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Draw Up a Budget
Start drawing up the budget by listing all costs you established in the set-up. Use a spreadsheet and list costs in blocks (production costs like venue and tech hire, performer costs like concert fees and travel, marketing costs, etc.). Remember to include a management fee for yourself in the project’s budget. It’s important to check if costs are including or excluding VAT or you might end up with unexpected extra outgoings. For example, a printer might quote you £100 for the printing of your flyers but not mention that this figure is exclusive of VAT and send you a total bill for £120 (£100 + 20% VAT).
Once you’ve established costs, have a look at income. This might be a fee the venue is paying you or projected box office income. With any estimated income (e.g. from ticket sales) take a conservative approach, as it will be better to end up with more rather than less income than you budgeted for. Once you’ve listed your expenditure and compared it to your income you may end up with a shortfall, which means you will have to raise extra finance.
Finding Additional Funding
It takes tenacity, but raising additional funding for your project is achievable. You could spread your net a little wider and try raising funds from several sources rather than one, to minimise the risk of not getting anything. Use the internet as well as your network to find out about grant-giving trusts and foundations. Some foundations will only consider applications from organisations as opposed to individuals, but there are still plenty of opportunities out there. Once you have established that you are eligible to apply, make sure you understand what the funder is looking for and what kinds of projects they normally support.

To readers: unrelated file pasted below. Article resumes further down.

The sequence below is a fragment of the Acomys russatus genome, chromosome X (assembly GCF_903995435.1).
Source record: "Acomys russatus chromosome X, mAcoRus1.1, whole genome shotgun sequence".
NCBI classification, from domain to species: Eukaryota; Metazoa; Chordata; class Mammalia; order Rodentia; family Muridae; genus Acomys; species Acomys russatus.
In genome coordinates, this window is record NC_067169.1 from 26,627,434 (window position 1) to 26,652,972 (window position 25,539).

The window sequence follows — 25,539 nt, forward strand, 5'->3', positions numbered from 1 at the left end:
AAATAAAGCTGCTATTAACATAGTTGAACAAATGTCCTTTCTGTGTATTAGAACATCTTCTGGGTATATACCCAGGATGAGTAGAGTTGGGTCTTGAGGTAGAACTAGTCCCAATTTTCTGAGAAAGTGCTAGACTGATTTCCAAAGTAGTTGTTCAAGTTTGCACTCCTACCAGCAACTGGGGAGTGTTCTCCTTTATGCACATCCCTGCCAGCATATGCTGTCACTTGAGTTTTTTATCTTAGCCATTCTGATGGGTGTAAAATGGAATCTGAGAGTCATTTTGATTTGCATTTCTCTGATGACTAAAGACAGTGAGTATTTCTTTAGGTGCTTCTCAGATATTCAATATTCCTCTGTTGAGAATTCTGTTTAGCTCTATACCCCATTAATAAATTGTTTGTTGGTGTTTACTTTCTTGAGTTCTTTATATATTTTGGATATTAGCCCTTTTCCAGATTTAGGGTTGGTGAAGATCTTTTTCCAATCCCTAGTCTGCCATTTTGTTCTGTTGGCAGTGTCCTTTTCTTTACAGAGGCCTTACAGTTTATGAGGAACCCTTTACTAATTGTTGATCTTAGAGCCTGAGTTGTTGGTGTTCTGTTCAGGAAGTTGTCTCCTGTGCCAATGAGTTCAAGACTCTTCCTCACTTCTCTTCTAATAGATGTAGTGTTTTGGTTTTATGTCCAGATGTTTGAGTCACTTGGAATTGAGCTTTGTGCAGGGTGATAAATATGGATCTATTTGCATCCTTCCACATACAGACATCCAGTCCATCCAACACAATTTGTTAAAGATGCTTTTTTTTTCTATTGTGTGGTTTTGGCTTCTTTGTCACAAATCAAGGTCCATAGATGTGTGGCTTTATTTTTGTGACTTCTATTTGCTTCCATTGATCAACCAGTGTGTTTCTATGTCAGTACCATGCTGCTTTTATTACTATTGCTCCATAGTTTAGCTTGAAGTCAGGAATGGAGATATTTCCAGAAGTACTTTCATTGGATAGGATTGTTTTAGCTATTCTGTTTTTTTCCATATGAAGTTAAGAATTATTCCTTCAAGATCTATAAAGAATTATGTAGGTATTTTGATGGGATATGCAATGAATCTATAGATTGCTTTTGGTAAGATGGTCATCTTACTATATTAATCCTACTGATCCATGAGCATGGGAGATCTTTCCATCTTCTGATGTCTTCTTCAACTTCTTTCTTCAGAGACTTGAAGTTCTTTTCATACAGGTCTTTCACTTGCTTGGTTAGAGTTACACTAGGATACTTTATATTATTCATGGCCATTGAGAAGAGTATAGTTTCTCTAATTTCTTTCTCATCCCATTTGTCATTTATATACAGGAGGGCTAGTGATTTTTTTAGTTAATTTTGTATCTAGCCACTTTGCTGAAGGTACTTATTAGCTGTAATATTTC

Arts Council England provides project funding through their Grants for the Arts scheme. From 1 July 2013, you can apply for grants of up to £15,000 and will find out within 6 weeks if your application has been successful. Other sources you could consider are Sound and Music’s Composer Curator programme, Francis Chagrin Award, and the PRS for Music Foundation’s Funding for Individuals. If you are writing a new work for your event, you could also try the Britten-Pears Foundation’s New Music Commissions scheme. Some local authorities run grant programmes, but sometimes those are only open to local voluntary organisations. However, individuals can usually apply. Check DirectGov’s local authority grant finder for what is available in your area.
Individual giving and crowdfunding can also be very useful ways of raising money for your event. You can set up a fundraising page for your project on sites like Crowdfunder, We Did This or Kickstarter. You could also ask friends, family and colleagues to make a small donation towards your project in person. Many small donations will add up to a very useful larger sum. However, if you know wealthy individuals within an interest in the arts and your music in particular, it’s worth a try asking them to contribute a more substantial sum of money.
Corporate sponsorship is a possibility if your event has something to offer to a particular business. Some organisations are happy to be seen supporting the arts in general but are often after larger audiences so that the company’s branding or logo will be noticed by as many individuals as possible. If your event has a particular theme, you might be able to get some money from a company with an obvious link to your theme, but again, this works best if you are able to offer substantial audience numbers.
It is also possible to raise in-kind support which means that rather than offering cash, organisations or individuals will donate equipment, let you use their facilities (e.g. a rehearsal venue) or provide a service (e.g. marketing) for free. All of these have a financial value and show that others believe in your work. Therefore, it is important to demonstrate all in-kind contributions in your budget, especially when making an application to a funding body.
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